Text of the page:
Social Welfare Policy In Singapore

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Introduction After the Japanese surrendered in 1945, a state of anomy emerged in Singapore. The chaotic period saw a widespread of diseases, unemployment, shortage of housing and basic needs. In addition to the lives lost, both the poverty and instability drove the living conditions in Singapore to the extreme. However, it was in this calamity that sets the precedent to the varied range of Singapore's social welfare landscape (Ngiam, 2004). After responding to the immediate post war problems, the government was very cautious in its social welfare approach (Mehta & Wee, 2011). Until the post World War 2 period, minimal intervention was done in the social services sector. It was the scenes of post war devastation that allowed the colonial government…show more content…
However, Singapore was not keen on adopting Britain's welfare state due to its lack of natural resources and financial instability. This was further supported by Mr Lee Kuan Yew's visit to England. He and his counterparts had reservations regarding the welfare state. They expressed that the policy is not viable in the Singapore context especially when we lack natural resources, revenue and wealth to redistribute back to the society (Lee, 1998, p.130). As this situation illustrates, the principles of pragmatism, adaptability, and learning by doing approach in relation with the country's current economic and political changes guided Singapore's early development of social welfare. In addition, the author noted a trend where there was an emphasis on Abraham Maslow's (1970a) Hierarchy of Needs in prioritising the meeting of the different needs of the society. Years of Instability (1945…show more content…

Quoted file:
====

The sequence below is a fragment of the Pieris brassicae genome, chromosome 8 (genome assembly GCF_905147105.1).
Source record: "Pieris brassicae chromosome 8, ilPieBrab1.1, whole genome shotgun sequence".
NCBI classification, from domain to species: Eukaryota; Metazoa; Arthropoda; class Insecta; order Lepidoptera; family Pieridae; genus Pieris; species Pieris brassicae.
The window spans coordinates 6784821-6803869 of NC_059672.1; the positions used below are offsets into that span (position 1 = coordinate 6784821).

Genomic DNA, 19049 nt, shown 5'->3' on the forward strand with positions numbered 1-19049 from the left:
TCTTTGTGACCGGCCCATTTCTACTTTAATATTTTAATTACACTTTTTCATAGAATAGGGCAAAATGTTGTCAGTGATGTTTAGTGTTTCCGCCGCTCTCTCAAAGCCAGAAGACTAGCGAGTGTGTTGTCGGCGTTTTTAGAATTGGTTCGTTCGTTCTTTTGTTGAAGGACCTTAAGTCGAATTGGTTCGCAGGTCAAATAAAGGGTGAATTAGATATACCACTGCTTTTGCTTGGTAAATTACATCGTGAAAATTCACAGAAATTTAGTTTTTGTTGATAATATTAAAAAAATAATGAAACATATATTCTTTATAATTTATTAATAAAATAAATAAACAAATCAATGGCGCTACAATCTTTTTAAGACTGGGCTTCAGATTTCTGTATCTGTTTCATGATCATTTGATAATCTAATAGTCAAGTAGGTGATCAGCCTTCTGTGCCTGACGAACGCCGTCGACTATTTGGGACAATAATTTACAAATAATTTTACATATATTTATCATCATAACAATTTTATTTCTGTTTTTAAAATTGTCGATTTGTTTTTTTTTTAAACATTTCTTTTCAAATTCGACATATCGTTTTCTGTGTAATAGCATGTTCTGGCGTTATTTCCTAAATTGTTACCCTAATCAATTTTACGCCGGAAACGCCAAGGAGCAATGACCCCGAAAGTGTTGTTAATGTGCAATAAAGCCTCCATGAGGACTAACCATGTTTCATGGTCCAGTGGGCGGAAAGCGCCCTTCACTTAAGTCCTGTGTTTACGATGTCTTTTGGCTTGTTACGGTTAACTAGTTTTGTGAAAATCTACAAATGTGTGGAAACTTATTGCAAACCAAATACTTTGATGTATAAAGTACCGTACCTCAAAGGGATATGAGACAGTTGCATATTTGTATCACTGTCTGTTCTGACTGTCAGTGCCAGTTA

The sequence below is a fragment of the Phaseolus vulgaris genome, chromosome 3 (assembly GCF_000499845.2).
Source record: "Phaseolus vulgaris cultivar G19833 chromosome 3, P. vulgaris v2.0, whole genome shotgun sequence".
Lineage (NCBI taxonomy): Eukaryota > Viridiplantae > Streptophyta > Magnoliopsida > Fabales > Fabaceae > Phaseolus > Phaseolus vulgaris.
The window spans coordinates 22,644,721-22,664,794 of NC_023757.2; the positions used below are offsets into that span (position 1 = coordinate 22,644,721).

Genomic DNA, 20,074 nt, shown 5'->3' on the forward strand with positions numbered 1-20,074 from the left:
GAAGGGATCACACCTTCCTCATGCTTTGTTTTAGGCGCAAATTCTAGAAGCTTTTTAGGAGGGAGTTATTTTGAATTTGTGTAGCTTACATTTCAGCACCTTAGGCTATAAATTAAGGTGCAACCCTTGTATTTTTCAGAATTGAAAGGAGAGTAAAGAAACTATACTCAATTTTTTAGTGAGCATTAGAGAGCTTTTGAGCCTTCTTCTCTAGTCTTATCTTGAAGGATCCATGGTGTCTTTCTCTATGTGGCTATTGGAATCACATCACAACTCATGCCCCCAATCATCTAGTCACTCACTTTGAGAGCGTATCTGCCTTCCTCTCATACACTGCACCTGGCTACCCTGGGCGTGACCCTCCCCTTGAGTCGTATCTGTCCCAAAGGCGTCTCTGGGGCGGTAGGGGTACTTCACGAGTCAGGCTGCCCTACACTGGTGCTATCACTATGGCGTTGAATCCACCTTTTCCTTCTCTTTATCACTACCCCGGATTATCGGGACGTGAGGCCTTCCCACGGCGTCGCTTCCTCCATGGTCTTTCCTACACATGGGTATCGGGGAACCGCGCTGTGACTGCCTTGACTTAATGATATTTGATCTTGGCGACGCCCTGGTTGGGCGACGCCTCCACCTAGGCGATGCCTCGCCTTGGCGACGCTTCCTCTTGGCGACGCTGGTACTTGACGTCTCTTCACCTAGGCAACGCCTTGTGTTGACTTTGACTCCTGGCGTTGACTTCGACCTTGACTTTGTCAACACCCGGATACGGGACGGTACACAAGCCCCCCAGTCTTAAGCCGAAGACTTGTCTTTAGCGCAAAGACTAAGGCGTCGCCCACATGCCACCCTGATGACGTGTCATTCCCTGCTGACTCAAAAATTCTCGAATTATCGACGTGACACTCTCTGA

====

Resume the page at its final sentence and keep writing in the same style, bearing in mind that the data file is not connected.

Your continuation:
By providing resources and budgets to improve human capital, it allows other sectors to play an active role in meeting the societal needs and also to develop a knowledge intensive economy (Ngiam & Ng, 2011). . Conclusion Singapore took on the pragmatic, adaptable and learning by doing approach to guide its early development of social welfare. With the usage of Abraham Maslow's (1970a) Hierarchy of Needs, the government was able to prioritise meeting the different needs of the society as turning into a welfare state was not a viable option. Over the years since independence, the government has gradually expanded its social policy to include wage subsidies for low-income workers, child care programmes, and work training. However, in order for Singaporeans to be self sustaining, education, enforced savings for retirement and other purposes, and housing remain the cornerstones of Singapore's social

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